Please contact SerialFix© to report problems with an application that works on other Palm devices.

c. Serial Comms on Tungsten T and T2

To use serial comms on a Tungsten T and T2 use port 32771 in the SerialOpen statement.

d. Serial Comms on Tungsten T5 and Treo 650

The Universal Connector on older PalmOne devices only supports serial and USB slave data. The newer Multiconnector on the T5 and Treo 650 has limited serial (no RTS/CTS), USB slave, and audio-out.

e. More on Serial Comms on Tungsten T3 (from Andreas Schloegl)

I use port 32771 as follows:


I'm not using SerialFix.

I'm sending data to a printer and reading data from a device. With this only open statment at the very beginning of my code I can do communication over the serial port well. But be aware of these facts regarding a T3 device:

  1. Receiving data needs to be done with a polling loop.
  2. SerialReceiveWithEvent does not work with this device.
  3. The cable I use has PIN 7 and 8 connected. (PIN 11 data out, PIN 10 data in, PIN 1 GND). Handshake I do not need in my application.

f. SerialReceiveWithEvents

This useful feature allows an NS Basic/Palm program to respond to an incoming message with an event, rather than having to poll the serial port continuously to see if data comes through. However, it is not available on all Palm OS devices.

Devices before Palm OS 3.5.0 did not have the "New Serial Manager" modules that are needed for this feature.

On Palm OS 5 devices, it may not work on devices that are not running Palm OS 5.4 or later.

On OS 5, SerialReceiveWithEvents uses the Palm OS SrmSetWakeupHandler call. According to PalmSource, the Palm Application Compatibility Environment (PACE), which is how most apps run on OS 5, is not interrupt safe so 68K applications running through PACE may experience problems if they attempt to run during an interrupt.

Serial Wakeup Handlers set with SrmSetWakeupHandler may work inconsistently under different versions of OS 5 and will not work at all via the Palm OS 5 Simulator. In general, developers should avoid using serial wakeup handlers in OS 5.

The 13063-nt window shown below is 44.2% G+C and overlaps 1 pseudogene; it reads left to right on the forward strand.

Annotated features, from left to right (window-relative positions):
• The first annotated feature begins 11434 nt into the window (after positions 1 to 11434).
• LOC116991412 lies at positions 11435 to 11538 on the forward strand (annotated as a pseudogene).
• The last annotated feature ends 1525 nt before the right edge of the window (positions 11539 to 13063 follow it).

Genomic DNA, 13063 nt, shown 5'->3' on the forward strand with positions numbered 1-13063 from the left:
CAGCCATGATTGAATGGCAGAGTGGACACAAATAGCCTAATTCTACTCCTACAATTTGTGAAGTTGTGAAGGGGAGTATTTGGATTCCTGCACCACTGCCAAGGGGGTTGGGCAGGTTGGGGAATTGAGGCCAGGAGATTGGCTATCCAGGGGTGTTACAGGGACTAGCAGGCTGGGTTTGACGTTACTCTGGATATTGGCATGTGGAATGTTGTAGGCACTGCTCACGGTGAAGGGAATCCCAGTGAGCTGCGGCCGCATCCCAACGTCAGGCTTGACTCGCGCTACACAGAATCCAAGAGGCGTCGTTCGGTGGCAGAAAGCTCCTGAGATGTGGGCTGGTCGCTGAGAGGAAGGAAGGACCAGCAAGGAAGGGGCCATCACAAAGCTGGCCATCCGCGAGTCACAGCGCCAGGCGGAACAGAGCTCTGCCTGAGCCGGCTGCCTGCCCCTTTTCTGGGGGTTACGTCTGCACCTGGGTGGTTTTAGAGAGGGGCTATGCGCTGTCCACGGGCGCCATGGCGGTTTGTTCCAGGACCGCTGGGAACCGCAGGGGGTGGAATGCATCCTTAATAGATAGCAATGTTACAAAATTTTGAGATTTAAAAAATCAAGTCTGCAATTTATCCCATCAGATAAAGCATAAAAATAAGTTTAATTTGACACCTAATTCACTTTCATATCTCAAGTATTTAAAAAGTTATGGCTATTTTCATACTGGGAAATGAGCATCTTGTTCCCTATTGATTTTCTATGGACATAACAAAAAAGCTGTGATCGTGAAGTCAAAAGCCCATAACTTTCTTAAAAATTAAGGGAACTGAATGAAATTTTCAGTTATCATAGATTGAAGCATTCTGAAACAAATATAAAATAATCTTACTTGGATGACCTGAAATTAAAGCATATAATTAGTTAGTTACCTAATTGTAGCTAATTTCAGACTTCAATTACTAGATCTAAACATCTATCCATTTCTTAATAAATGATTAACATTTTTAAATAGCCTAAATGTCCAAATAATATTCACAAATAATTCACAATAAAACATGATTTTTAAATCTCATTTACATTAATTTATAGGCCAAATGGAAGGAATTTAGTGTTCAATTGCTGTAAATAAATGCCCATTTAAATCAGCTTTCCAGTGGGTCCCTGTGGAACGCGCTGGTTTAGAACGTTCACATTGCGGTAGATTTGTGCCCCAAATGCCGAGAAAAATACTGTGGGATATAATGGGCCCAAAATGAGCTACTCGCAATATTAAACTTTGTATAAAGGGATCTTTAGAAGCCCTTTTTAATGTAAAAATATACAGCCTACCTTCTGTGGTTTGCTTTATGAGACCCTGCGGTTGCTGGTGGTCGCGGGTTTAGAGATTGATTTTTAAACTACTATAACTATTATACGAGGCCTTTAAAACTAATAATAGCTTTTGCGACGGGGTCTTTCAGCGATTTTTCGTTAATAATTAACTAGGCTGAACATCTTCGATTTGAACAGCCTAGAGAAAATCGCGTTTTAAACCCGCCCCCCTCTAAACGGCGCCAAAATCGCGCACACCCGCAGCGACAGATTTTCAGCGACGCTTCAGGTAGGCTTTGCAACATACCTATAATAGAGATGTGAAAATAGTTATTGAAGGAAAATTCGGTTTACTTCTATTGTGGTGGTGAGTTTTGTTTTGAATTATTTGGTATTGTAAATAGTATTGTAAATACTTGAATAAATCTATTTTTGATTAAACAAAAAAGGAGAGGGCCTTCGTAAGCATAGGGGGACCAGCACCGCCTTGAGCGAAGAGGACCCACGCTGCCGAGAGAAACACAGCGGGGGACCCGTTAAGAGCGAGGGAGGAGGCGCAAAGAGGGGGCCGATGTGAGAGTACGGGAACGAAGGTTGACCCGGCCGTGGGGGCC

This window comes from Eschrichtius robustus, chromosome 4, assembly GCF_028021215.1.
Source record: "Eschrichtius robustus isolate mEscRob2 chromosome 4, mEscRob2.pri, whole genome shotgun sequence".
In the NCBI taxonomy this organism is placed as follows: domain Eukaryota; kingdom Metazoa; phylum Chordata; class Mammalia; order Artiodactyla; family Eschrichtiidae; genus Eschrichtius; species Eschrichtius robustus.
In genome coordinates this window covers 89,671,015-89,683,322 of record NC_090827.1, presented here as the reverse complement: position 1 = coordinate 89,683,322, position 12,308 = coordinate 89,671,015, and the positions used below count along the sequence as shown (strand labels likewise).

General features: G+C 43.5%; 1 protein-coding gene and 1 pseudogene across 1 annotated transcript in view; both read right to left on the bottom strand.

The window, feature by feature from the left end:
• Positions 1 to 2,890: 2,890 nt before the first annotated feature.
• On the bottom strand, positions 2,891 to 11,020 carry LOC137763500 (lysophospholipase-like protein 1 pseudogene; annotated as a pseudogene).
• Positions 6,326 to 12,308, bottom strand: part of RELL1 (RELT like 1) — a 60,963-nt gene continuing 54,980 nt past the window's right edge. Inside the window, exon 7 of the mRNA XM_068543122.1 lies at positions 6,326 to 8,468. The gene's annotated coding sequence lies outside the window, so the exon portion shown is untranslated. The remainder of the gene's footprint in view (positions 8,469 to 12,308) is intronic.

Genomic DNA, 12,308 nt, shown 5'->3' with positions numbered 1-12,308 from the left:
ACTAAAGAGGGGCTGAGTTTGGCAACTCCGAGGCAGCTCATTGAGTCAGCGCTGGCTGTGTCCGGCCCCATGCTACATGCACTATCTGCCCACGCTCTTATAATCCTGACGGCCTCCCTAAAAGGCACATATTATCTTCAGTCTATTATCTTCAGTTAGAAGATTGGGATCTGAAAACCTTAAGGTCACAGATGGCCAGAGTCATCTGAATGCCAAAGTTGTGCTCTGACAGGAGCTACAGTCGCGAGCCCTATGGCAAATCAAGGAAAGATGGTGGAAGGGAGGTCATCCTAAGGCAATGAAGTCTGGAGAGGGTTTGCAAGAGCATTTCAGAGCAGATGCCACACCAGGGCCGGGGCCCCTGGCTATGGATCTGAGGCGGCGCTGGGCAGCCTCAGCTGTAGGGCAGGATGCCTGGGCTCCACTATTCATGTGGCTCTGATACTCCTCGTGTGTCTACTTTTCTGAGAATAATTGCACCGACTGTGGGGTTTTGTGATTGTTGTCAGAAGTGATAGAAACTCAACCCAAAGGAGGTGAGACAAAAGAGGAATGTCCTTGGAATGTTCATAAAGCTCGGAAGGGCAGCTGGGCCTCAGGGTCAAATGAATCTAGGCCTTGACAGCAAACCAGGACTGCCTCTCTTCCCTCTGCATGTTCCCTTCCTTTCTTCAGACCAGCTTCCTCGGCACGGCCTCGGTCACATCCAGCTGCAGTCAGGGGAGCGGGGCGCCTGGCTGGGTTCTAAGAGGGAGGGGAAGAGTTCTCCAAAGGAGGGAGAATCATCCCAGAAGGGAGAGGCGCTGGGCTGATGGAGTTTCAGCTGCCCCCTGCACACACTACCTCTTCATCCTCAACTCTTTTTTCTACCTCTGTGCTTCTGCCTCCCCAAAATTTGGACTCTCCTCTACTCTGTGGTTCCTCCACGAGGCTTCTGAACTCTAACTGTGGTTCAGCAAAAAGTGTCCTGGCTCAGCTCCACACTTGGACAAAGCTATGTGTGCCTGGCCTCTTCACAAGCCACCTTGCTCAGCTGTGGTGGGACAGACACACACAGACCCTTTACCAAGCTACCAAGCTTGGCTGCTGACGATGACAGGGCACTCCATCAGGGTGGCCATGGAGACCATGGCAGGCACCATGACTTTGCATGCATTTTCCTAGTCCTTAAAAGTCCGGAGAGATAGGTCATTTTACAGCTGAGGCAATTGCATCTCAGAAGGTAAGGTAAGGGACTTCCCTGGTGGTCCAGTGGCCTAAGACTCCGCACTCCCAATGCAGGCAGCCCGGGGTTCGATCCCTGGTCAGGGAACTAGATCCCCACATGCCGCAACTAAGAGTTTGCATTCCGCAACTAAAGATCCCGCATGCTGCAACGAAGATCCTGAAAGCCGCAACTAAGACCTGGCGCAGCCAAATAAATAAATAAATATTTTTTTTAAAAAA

The workaround is to have your program check from time to time to see if data has been received, rather than wait for an event.

2. IR Communications There are several different protocols that are used for IR communications. They are: More on each follows.

A. Simple IR (SIR)

To open an IR port for serial communications,

   res=SerialOpen(nsbSIR,9600)  'was 32769 before NS Basic/Palm 7.0
   res=SerialSet("IR",1) 'to receive data
   res=SerialSet("IR",2) 'to send data

Remember to do the the SerialSet("IR", mode) before sending and receiving. Prior to OS 5, it was possible to both send and receive in mode 1. The new release tightens this up: you need to be in the proper mode to do SerialSend or SerialRecieve.

Have a look at the IRTest sample that comes with NS Basic to see how this works.

Here is another way of doing it that has been tested on the TC, TE, Zire 71, Zire 72 and Treo 300:

  1. In the IRTest project that comes with NSBasic comment out all the SerialSet commands
    'iError = Serialset("IR", 1)
  2. Change the SerialOpen from SerialOpen (32769, 9600) to
    SerialOpen(nsbIrCOMM, 9600) 'was 1769104237 before NS Basic/Palm 7.0

Notes and Warnings